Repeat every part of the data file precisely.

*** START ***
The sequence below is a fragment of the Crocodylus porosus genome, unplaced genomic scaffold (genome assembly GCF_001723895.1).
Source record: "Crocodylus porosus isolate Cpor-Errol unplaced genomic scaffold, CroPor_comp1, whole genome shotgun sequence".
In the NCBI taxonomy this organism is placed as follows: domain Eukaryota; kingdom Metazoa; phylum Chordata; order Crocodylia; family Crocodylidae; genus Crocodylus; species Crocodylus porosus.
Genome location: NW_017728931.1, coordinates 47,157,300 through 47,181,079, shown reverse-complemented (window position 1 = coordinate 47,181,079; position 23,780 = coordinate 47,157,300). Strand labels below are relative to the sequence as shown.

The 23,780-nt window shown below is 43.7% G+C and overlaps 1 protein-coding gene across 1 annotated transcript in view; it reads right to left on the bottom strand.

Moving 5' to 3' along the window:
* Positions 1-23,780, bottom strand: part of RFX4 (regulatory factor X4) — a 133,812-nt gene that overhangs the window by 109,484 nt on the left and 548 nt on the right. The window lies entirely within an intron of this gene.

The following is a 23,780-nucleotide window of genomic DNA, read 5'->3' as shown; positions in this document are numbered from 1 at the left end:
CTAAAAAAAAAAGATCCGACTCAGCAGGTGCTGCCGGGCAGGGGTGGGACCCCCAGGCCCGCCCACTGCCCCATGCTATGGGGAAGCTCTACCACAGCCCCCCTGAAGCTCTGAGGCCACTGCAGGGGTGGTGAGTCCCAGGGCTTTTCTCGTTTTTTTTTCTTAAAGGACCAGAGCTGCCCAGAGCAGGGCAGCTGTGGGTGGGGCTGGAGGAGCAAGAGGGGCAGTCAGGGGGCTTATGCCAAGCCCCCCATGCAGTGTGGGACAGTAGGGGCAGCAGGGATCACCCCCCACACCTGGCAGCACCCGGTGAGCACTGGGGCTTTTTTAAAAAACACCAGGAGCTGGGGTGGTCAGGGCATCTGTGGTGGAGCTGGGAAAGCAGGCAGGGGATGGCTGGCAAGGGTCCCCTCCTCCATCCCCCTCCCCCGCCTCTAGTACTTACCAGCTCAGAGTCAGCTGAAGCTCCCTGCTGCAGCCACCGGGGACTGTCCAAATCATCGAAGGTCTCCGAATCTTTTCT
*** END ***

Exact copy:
The sequence below is a fragment of the Crocodylus porosus genome, unplaced genomic scaffold (genome assembly GCF_001723895.1).
Source record: "Crocodylus porosus isolate Cpor-Errol unplaced genomic scaffold, CroPor_comp1, whole genome shotgun sequence".
In the NCBI taxonomy this organism is placed as follows: domain Eukaryota; kingdom Metazoa; phylum Chordata; order Crocodylia; family Crocodylidae; genus Crocodylus; species Crocodylus porosus.
Genome location: NW_017728931.1, coordinates 47,157,300 through 47,181,079, shown reverse-complemented (window position 1 = coordinate 47,181,079; position 23,780 = coordinate 47,157,300). Strand labels below are relative to the sequence as shown.

The 23,780-nt window shown below is 43.7% G+C and overlaps 1 protein-coding gene across 1 annotated transcript in view; it reads right to left on the bottom strand.

Moving 5' to 3' along the window:
* Positions 1-23,780, bottom strand: part of RFX4 (regulatory factor X4) — a 133,812-nt gene that overhangs the window by 109,484 nt on the left and 548 nt on the right. The window lies entirely within an intron of this gene.

The following is a 23,780-nucleotide window of genomic DNA, read 5'->3' as shown; positions in this document are numbered from 1 at the left end:
CTAAAAAAAAAAGATCCGACTCAGCAGGTGCTGCCGGGCAGGGGTGGGACCCCCAGGCCCGCCCACTGCCCCATGCTATGGGGAAGCTCTACCACAGCCCCCCTGAAGCTCTGAGGCCACTGCAGGGGTGGTGAGTCCCAGGGCTTTTCTCGTTTTTTTTTCTTAAAGGACCAGAGCTGCCCAGAGCAGGGCAGCTGTGGGTGGGGCTGGAGGAGCAAGAGGGGCAGTCAGGGGGCTTATGCCAAGCCCCCCATGCAGTGTGGGACAGTAGGGGCAGCAGGGATCACCCCCCACACCTGGCAGCACCCGGTGAGCACTGGGGCTTTTTTAAAAAACACCAGGAGCTGGGGTGGTCAGGGCATCTGTGGTGGAGCTGGGAAAGCAGGCAGGGGATGGCTGGCAAGGGTCCCCTCCTCCATCCCCCTCCCCCGCCTCTAGTACTTACCAGCTCAGAGTCAGCTGAAGCTCCCTGCTGCAGCCACCGGGGACTGTCCAAATCATCGAAGGTCTCCGAATCTTTTCT